Skip to main content
Select Source:

negotiable instrument

negotiable instrument, bill of exchange, check, promissory note, or other written contract for payment that may serve as a substitute for money. It is simple in form and easy to transfer. Transfer of a negotiable instrument, accomplished by delivery or endorsement and delivery, gives the new holder of the contract the right to enforce fulfillment in his own name. Negotiable instruments made payable to bearer are transferred by delivery; those made payable to order are transferred by endorsement and delivery. Like commercial paper, negotiable instruments were developed to meet the needs of trade. They are used by businessmen to facilitate long-distance transactions and to avoid the constant exchange of large amounts of cash.

Cite this article
Pick a style below, and copy the text for your bibliography.

  • MLA
  • Chicago
  • APA

"negotiable instrument." The Columbia Encyclopedia, 6th ed.. . Encyclopedia.com. 18 Feb. 2018 <http://www.encyclopedia.com>.

"negotiable instrument." The Columbia Encyclopedia, 6th ed.. . Encyclopedia.com. (February 18, 2018). http://www.encyclopedia.com/reference/encyclopedias-almanacs-transcripts-and-maps/negotiable-instrument

"negotiable instrument." The Columbia Encyclopedia, 6th ed.. . Retrieved February 18, 2018 from Encyclopedia.com: http://www.encyclopedia.com/reference/encyclopedias-almanacs-transcripts-and-maps/negotiable-instrument

Learn more about citation styles

Citation styles

Encyclopedia.com gives you the ability to cite reference entries and articles according to common styles from the Modern Language Association (MLA), The Chicago Manual of Style, and the American Psychological Association (APA).

Within the “Cite this article” tool, pick a style to see how all available information looks when formatted according to that style. Then, copy and paste the text into your bibliography or works cited list.

Because each style has its own formatting nuances that evolve over time and not all information is available for every reference entry or article, Encyclopedia.com cannot guarantee each citation it generates. Therefore, it’s best to use Encyclopedia.com citations as a starting point before checking the style against your school or publication’s requirements and the most-recent information available at these sites:

Modern Language Association

http://www.mla.org/style

The Chicago Manual of Style

http://www.chicagomanualofstyle.org/tools_citationguide.html

American Psychological Association

http://apastyle.apa.org/

Notes:
  • Most online reference entries and articles do not have page numbers. Therefore, that information is unavailable for most Encyclopedia.com content. However, the date of retrieval is often important. Refer to each style’s convention regarding the best way to format page numbers and retrieval dates.
  • In addition to the MLA, Chicago, and APA styles, your school, university, publication, or institution may have its own requirements for citations. Therefore, be sure to refer to those guidelines when editing your bibliography or works cited list.

Negotiable Instrument

NEGOTIABLE INSTRUMENT

Acommercial paper, such as a check or promissory note, that contains the signature of the maker or drawer; an unconditional promise or order to pay a certain sum in cash that is payable either upon demand or at a specifically designated time to the order of a designated person or to its bearer.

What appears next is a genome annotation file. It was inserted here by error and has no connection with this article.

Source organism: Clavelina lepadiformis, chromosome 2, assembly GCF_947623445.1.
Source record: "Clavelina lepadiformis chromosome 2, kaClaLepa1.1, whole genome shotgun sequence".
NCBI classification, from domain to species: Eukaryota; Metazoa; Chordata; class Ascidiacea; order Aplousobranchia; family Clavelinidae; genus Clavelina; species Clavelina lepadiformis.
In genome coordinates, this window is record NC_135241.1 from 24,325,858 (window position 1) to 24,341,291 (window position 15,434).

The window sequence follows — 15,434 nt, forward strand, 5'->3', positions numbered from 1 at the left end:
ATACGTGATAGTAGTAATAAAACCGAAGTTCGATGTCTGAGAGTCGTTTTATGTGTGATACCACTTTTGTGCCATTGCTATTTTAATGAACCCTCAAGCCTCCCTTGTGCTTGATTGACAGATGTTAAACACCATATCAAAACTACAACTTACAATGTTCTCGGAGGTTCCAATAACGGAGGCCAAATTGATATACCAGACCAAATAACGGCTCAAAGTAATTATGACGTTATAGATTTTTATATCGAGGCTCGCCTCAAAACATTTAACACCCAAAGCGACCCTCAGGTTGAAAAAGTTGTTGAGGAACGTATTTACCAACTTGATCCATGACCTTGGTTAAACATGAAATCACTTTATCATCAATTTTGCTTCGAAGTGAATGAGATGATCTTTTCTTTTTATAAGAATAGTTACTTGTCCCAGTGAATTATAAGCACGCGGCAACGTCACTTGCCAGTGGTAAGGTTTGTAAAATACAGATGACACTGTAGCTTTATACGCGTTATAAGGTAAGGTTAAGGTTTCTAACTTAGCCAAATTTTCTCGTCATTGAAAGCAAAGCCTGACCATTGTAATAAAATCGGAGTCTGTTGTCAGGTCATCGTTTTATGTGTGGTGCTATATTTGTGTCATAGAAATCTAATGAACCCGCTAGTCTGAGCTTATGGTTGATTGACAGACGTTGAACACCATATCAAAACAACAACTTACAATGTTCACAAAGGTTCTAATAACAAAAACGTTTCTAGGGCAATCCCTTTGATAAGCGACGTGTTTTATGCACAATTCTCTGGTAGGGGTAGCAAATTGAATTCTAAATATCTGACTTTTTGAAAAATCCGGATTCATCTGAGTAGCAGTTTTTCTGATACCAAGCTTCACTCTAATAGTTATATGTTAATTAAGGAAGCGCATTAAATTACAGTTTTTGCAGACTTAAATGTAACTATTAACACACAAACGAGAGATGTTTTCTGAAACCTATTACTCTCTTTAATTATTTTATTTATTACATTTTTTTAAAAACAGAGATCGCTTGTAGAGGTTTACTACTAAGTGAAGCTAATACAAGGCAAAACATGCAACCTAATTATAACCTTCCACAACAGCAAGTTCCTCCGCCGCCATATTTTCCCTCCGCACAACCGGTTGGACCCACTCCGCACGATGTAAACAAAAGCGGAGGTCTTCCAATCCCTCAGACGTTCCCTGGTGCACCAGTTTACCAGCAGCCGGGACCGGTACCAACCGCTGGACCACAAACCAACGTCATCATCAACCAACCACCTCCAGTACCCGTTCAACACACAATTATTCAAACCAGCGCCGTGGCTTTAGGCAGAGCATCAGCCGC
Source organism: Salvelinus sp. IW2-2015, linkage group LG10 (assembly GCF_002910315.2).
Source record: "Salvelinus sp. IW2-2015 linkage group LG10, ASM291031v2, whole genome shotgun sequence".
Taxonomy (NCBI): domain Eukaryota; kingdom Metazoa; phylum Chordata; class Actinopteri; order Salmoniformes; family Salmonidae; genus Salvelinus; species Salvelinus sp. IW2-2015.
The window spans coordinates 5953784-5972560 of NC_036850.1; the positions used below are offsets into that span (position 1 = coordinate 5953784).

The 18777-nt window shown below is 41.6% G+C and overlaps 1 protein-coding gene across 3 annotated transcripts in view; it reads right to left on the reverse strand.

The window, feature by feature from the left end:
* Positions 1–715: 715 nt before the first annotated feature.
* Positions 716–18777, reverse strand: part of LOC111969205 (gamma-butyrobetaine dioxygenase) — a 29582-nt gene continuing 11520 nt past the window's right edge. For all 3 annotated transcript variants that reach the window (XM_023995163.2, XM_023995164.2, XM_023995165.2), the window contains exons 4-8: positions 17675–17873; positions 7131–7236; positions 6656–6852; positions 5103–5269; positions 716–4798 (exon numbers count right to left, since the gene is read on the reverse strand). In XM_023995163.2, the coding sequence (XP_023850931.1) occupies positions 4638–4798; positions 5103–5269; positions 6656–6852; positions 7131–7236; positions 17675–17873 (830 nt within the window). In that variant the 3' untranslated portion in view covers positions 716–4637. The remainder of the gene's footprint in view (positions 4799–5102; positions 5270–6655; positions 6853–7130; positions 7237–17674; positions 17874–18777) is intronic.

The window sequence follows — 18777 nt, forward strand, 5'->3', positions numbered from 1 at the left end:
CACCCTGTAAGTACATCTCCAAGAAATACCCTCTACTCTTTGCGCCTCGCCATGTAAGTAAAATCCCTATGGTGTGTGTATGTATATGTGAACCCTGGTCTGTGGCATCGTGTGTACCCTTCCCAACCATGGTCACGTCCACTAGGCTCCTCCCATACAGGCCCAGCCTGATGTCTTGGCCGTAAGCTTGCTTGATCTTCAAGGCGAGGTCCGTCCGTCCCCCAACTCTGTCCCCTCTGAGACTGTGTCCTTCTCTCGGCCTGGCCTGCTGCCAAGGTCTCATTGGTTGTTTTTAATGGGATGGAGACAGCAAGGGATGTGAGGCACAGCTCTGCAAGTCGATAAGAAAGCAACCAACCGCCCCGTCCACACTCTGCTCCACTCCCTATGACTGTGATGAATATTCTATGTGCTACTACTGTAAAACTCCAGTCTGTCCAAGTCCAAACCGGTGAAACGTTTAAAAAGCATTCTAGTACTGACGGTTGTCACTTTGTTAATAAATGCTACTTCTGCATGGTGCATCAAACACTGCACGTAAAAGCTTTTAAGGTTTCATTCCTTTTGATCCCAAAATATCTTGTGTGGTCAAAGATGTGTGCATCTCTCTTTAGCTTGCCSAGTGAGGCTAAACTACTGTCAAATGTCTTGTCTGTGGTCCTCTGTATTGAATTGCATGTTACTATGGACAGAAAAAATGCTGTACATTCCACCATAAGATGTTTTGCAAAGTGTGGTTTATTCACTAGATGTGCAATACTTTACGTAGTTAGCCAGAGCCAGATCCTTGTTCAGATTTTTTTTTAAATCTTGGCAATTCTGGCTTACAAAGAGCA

Cite this article
Pick a style below, and copy the text for your bibliography.

  • MLA
  • Chicago
  • APA

"Negotiable Instrument." West's Encyclopedia of American Law. . Encyclopedia.com. 18 Feb. 2018 <http://www.encyclopedia.com>.

"Negotiable Instrument." West's Encyclopedia of American Law. . Encyclopedia.com. (February 18, 2018). http://www.encyclopedia.com/law/encyclopedias-almanacs-transcripts-and-maps/negotiable-instrument

"Negotiable Instrument." West's Encyclopedia of American Law. . Retrieved February 18, 2018 from Encyclopedia.com: http://www.encyclopedia.com/law/encyclopedias-almanacs-transcripts-and-maps/negotiable-instrument

Learn more about citation styles

Citation styles

Encyclopedia.com gives you the ability to cite reference entries and articles according to common styles from the Modern Language Association (MLA), The Chicago Manual of Style, and the American Psychological Association (APA).

Within the “Cite this article” tool, pick a style to see how all available information looks when formatted according to that style. Then, copy and paste the text into your bibliography or works cited list.

Because each style has its own formatting nuances that evolve over time and not all information is available for every reference entry or article, Encyclopedia.com cannot guarantee each citation it generates. Therefore, it’s best to use Encyclopedia.com citations as a starting point before checking the style against your school or publication’s requirements and the most-recent information available at these sites:

Modern Language Association

http://www.mla.org/style

The Chicago Manual of Style

http://www.chicagomanualofstyle.org/tools_citationguide.html

American Psychological Association

http://apastyle.apa.org/

Notes:
  • Most online reference entries and articles do not have page numbers. Therefore, that information is unavailable for most Encyclopedia.com content. However, the date of retrieval is often important. Refer to each style’s convention regarding the best way to format page numbers and retrieval dates.
  • In addition to the MLA, Chicago, and APA styles, your school, university, publication, or institution may have its own requirements for citations. Therefore, be sure to refer to those guidelines when editing your bibliography or works cited list.